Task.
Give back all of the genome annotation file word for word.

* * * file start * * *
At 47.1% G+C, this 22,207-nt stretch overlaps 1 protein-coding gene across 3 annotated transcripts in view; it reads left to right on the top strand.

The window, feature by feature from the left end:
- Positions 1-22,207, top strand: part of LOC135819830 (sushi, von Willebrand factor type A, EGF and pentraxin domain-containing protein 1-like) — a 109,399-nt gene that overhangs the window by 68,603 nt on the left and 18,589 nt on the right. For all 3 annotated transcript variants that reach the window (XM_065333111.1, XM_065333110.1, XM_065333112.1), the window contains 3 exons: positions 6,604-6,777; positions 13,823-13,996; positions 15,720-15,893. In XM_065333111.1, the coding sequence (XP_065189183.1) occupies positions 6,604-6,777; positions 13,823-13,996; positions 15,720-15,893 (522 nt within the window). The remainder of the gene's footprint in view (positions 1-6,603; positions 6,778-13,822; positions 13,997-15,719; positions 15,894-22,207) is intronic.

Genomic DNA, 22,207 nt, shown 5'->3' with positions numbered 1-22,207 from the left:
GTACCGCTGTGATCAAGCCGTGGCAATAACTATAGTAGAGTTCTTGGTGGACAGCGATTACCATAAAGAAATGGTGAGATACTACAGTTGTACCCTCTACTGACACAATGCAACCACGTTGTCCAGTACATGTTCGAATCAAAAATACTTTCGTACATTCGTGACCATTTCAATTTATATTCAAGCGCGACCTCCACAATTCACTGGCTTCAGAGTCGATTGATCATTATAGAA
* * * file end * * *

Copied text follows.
At 47.1% G+C, this 22,207-nt stretch overlaps 1 protein-coding gene across 3 annotated transcripts in view; it reads left to right on the top strand.

The window, feature by feature from the left end:
- Positions 1-22,207, top strand: part of LOC135819830 (sushi, von Willebrand factor type A, EGF and pentraxin domain-containing protein 1-like) — a 109,399-nt gene that overhangs the window by 68,603 nt on the left and 18,589 nt on the right. For all 3 annotated transcript variants that reach the window (XM_065333111.1, XM_065333110.1, XM_065333112.1), the window contains 3 exons: positions 6,604-6,777; positions 13,823-13,996; positions 15,720-15,893. In XM_065333111.1, the coding sequence (XP_065189183.1) occupies positions 6,604-6,777; positions 13,823-13,996; positions 15,720-15,893 (522 nt within the window). The remainder of the gene's footprint in view (positions 1-6,603; positions 6,778-13,822; positions 13,997-15,719; positions 15,894-22,207) is intronic.

Genomic DNA, 22,207 nt, shown 5'->3' with positions numbered 1-22,207 from the left:
GTACCGCTGTGATCAAGCCGTGGCAATAACTATAGTAGAGTTCTTGGTGGACAGCGATTACCATAAAGAAATGGTGAGATACTACAGTTGTACCCTCTACTGACACAATGCAACCACGTTGTCCAGTACATGTTCGAATCAAAAATACTTTCGTACATTCGTGACCATTTCAATTTATATTCAAGCGCGACCTCCACAATTCACTGGCTTCAGAGTCGATTGATCATTATAGAA